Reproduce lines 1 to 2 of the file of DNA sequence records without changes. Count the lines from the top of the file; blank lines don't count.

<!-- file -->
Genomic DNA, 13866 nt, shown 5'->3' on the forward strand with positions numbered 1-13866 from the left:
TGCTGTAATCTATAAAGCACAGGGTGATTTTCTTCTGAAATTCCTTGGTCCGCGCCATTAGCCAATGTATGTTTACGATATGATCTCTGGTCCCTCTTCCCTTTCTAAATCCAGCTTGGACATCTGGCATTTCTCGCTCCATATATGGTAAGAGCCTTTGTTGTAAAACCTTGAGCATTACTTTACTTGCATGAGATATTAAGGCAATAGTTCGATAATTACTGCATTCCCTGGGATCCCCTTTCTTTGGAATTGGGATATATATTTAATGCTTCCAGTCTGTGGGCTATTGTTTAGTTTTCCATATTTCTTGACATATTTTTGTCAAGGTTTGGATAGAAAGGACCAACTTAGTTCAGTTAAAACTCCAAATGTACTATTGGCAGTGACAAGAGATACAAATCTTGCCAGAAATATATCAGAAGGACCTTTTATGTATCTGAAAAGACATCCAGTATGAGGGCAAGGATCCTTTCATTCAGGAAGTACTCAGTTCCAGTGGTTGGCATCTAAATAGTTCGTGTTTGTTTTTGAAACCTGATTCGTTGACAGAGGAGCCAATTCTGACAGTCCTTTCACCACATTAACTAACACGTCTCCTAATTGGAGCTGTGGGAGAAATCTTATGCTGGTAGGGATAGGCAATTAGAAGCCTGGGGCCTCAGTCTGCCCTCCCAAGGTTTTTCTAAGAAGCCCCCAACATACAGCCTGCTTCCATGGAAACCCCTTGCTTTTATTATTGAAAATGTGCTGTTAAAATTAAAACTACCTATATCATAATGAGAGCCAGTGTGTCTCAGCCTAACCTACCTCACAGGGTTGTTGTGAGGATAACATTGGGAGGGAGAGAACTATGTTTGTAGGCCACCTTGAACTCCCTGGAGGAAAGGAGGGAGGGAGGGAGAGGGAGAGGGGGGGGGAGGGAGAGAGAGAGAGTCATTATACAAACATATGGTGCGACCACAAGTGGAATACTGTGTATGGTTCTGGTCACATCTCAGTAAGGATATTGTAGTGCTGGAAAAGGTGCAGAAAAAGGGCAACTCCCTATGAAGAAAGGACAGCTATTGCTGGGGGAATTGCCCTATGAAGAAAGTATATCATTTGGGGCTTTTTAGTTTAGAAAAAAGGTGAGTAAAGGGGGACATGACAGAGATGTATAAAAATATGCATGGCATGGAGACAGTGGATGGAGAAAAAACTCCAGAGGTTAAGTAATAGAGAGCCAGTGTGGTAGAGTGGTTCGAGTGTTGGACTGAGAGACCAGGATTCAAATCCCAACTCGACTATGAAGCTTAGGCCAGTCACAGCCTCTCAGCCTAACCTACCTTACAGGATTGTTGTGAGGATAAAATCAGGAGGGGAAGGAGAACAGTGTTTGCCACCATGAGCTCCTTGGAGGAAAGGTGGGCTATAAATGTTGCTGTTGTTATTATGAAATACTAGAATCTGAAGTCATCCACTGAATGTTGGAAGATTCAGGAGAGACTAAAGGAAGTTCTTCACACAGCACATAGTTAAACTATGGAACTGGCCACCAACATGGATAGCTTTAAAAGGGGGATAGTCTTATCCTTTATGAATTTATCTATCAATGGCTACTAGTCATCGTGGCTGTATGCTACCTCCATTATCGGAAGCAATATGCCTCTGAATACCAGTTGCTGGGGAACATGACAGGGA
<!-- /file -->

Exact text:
Genomic DNA, 13866 nt, shown 5'->3' on the forward strand with positions numbered 1-13866 from the left:
TGCTGTAATCTATAAAGCACAGGGTGATTTTCTTCTGAAATTCCTTGGTCCGCGCCATTAGCCAATGTATGTTTACGATATGATCTCTGGTCCCTCTTCCCTTTCTAAATCCAGCTTGGACATCTGGCATTTCTCGCTCCATATATGGTAAGAGCCTTTGTTGTAAAACCTTGAGCATTACTTTACTTGCATGAGATATTAAGGCAATAGTTCGATAATTACTGCATTCCCTGGGATCCCCTTTCTTTGGAATTGGGATATATATTTAATGCTTCCAGTCTGTGGGCTATTGTTTAGTTTTCCATATTTCTTGACATATTTTTGTCAAGGTTTGGATAGAAAGGACCAACTTAGTTCAGTTAAAACTCCAAATGTACTATTGGCAGTGACAAGAGATACAAATCTTGCCAGAAATATATCAGAAGGACCTTTTATGTATCTGAAAAGACATCCAGTATGAGGGCAAGGATCCTTTCATTCAGGAAGTACTCAGTTCCAGTGGTTGGCATCTAAATAGTTCGTGTTTGTTTTTGAAACCTGATTCGTTGACAGAGGAGCCAATTCTGACAGTCCTTTCACCACATTAACTAACACGTCTCCTAATTGGAGCTGTGGGAGAAATCTTATGCTGGTAGGGATAGGCAATTAGAAGCCTGGGGCCTCAGTCTGCCCTCCCAAGGTTTTTCTAAGAAGCCCCCAACATACAGCCTGCTTCCATGGAAACCCCTTGCTTTTATTATTGAAAATGTGCTGTTAAAATTAAAACTACCTATATCATAATGAGAGCCAGTGTGTCTCAGCCTAACCTACCTCACAGGGTTGTTGTGAGGATAACATTGGGAGGGAGAGAACTATGTTTGTAGGCCACCTTGAACTCCCTGGAGGAAAGGAGGGAGGGAGGGAGAGGGAGAGGGGGGGGGAGGGAGAGAGAGAGAGTCATTATACAAACATATGGTGCGACCACAAGTGGAATACTGTGTATGGTTCTGGTCACATCTCAGTAAGGATATTGTAGTGCTGGAAAAGGTGCAGAAAAAGGGCAACTCCCTATGAAGAAAGGACAGCTATTGCTGGGGGAATTGCCCTATGAAGAAAGTATATCATTTGGGGCTTTTTAGTTTAGAAAAAAGGTGAGTAAAGGGGGACATGACAGAGATGTATAAAAATATGCATGGCATGGAGACAGTGGATGGAGAAAAAACTCCAGAGGTTAAGTAATAGAGAGCCAGTGTGGTAGAGTGGTTCGAGTGTTGGACTGAGAGACCAGGATTCAAATCCCAACTCGACTATGAAGCTTAGGCCAGTCACAGCCTCTCAGCCTAACCTACCTTACAGGATTGTTGTGAGGATAAAATCAGGAGGGGAAGGAGAACAGTGTTTGCCACCATGAGCTCCTTGGAGGAAAGGTGGGCTATAAATGTTGCTGTTGTTATTATGAAATACTAGAATCTGAAGTCATCCACTGAATGTTGGAAGATTCAGGAGAGACTAAAGGAAGTTCTTCACACAGCACATAGTTAAACTATGGAACTGGCCACCAACATGGATAGCTTTAAAAGGGGGATAGTCTTATCCTTTATGAATTTATCTATCAATGGCTACTAGTCATCGTGGCTGTATGCTACCTCCATTATCGGAAGCAATATGCCTCTGAATACCAGTTGCTGGGGAACATGACAGGGA